In the 2005 film, The Chronicles of Narnia: The Lion, the Witch and the Wardrobe, the CGI Aslan is voiced by Liam Neeson. Neeson returned to voice the character in the sequel, The Chronicles of Narnia: Prince Caspian in 2008, and the third film in the series, The Chronicles of Narnia: The Voyage of the Dawn Treader in 2010.[17]

In the 2017 The Simpsons episode "The Serfsons", Aslan (spelled Azzlan) is voiced by Kevin Michael Richardson, depicted as a Christian missionary, later appearing in Tapped Out.


  1. ^ Carter, Joe. "9 Things You Should Know About The Chronicles of Narnia". Archived from the original on 2018-10-18. Retrieved 2018-10-18.
  2. ^ "Gallery: Royal Mail: Stamps from magical realms". March 9, 2011. Archived from the original on 2018-10-11. Retrieved 2018-10-11 – via
  3. ^ Will Vaus (30 March 2004). Mere Theology: A Guide to the Thought of C. S. Lewis. InterVarsity Press. pp. 146–. ISBN 978-0-8308-2782-4.
  4. ^ a b The Collected Letters of C.S. Lewis, vol iii, p 160: "I found the name [Aslan] is the Turkish for Lion. ... And of course it meant the Lion of Judah."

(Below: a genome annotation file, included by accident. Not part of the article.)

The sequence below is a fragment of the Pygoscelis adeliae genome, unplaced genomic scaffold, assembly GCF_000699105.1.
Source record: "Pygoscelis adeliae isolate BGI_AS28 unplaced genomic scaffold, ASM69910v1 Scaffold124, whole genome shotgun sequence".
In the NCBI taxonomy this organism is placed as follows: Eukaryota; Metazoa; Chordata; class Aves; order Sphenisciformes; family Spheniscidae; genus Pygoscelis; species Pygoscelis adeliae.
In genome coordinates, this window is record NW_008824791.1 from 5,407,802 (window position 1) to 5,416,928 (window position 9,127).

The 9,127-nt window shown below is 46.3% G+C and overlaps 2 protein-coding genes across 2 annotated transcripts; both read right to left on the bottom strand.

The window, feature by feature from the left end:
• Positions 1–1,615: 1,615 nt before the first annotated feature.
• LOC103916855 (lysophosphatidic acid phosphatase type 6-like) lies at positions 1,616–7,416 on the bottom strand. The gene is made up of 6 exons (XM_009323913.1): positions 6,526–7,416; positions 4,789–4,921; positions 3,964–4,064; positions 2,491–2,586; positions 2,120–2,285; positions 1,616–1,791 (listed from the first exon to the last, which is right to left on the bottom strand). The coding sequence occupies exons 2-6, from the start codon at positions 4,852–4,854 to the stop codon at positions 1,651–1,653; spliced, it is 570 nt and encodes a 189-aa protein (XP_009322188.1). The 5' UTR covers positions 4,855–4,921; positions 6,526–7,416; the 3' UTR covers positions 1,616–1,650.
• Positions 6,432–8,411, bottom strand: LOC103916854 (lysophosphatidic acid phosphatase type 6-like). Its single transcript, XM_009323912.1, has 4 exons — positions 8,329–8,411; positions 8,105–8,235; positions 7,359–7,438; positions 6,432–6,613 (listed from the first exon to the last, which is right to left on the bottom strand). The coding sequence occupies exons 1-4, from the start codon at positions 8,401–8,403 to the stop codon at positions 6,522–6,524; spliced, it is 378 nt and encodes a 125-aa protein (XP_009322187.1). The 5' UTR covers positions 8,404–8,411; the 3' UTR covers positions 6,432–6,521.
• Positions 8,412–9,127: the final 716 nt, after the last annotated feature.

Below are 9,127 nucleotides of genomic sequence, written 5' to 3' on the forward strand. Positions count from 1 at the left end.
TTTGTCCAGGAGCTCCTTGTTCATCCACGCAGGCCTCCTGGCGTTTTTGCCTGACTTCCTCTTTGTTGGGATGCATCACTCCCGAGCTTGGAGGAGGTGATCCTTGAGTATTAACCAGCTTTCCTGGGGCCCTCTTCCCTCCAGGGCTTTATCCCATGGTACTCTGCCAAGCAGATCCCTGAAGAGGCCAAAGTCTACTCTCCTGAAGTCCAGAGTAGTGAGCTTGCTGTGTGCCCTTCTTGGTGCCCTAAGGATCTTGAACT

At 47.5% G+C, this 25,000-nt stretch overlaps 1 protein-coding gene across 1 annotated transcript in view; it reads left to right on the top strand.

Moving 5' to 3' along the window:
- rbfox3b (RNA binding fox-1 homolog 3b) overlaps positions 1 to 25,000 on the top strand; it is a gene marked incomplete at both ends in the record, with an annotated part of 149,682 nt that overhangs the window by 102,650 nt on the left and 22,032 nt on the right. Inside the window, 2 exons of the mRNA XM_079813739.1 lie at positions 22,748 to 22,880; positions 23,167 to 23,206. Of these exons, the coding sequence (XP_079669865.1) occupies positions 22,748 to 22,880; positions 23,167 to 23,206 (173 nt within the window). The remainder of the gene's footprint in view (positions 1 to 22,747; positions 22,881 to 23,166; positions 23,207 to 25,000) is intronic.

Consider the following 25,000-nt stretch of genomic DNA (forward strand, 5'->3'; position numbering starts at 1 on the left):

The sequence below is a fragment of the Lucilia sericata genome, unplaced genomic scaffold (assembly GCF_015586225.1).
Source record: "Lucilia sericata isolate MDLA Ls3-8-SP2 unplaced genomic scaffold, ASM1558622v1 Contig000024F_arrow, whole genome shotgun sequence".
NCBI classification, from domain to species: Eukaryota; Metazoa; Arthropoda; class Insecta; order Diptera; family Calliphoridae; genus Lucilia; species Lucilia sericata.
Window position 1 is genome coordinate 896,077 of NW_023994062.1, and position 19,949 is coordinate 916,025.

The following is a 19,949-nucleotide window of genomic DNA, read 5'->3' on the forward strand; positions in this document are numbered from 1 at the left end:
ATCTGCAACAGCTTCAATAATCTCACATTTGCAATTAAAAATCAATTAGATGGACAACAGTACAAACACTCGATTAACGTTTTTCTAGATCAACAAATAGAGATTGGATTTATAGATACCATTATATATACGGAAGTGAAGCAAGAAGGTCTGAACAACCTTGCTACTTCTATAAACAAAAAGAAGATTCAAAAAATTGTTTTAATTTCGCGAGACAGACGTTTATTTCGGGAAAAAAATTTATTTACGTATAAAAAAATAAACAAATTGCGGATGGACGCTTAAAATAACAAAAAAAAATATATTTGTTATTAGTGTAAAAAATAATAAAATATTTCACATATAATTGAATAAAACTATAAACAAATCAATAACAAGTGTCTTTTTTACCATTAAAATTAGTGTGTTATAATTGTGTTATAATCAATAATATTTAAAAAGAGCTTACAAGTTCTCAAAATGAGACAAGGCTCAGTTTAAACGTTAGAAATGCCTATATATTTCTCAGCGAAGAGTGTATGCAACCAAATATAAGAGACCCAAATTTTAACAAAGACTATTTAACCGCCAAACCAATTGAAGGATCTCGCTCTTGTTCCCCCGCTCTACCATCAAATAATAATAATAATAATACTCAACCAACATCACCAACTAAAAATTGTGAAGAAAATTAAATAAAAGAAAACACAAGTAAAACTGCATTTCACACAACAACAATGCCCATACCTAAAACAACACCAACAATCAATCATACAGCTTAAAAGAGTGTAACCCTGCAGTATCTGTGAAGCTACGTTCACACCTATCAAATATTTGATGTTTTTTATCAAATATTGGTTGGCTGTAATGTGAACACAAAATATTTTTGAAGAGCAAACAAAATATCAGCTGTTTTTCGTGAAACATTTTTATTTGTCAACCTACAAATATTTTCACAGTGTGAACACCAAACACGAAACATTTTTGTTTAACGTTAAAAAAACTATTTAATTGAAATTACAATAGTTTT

5. ^ Langenscheidt Pocket Turkish Dictionary. Langenscheidt publishing group. 2006. p. 428. ISBN 9781585735228. Retrieved 25 October 2020.
  6. ^ "Religion in the Chronicles of Narnia". November 21, 2013. Archived from the original on 2018-10-12. Retrieved 2018-10-18 – via
  7. ^ Martindale, Wayne; Root, Jerry. The Quotable Lewis.
  8. ^ Ford, Paul (2005). Companion to Narnia: Revised Edition. San Francisco: HarperCollins. p. 6. ISBN 978-0-06-079127-8.
  9. ^ John Visser. "Into the Wardrobe". Archived from the original on 2012-01-15. Retrieved 2018-10-18.
  10. ^ "Christian Themes In The Lion, The Witch and the Wardrobe - The Narnian". Archived from the original on 2018-10-18. Retrieved 2018-10-18.
  11. ^ "Reading Matters: Page moved". Archived from the original on 2017-02-17. Retrieved 2018-10-18.
  12. ^ McCormack, Elissa (2008). "Inclusivism in the Fiction of C.S. Lewis: The Case of Emeth". Logos: A Journal of Catholic Thought and Culture. 11 (4): 57–73. doi:10.1353/log.0.0017. S2CID 170304073.
  13. ^ "C.S. Lewis – Tales Of Narnia: The Lion, The Witch, And The Wardrobe". Discogs.
  14. ^ "C.S. Lewis – The Chronicles Of Narnia: Prince Caspian: A BBC Radio 4 Full-Cast Dramatisation". Discogs. Retrieved 10 May 2021.
  15. ^ "The Chronicles of Narnia (UK)".
  16. ^ "The Lion, the Witch & the Wardrobe (TV Mini-Series 1988) - IMDb".
  17. ^ "Caspian to be Second Narnia movie". BBC News. 18 January 2006. Archived from the original on 2008-12-30. Retrieved 1 December 2006.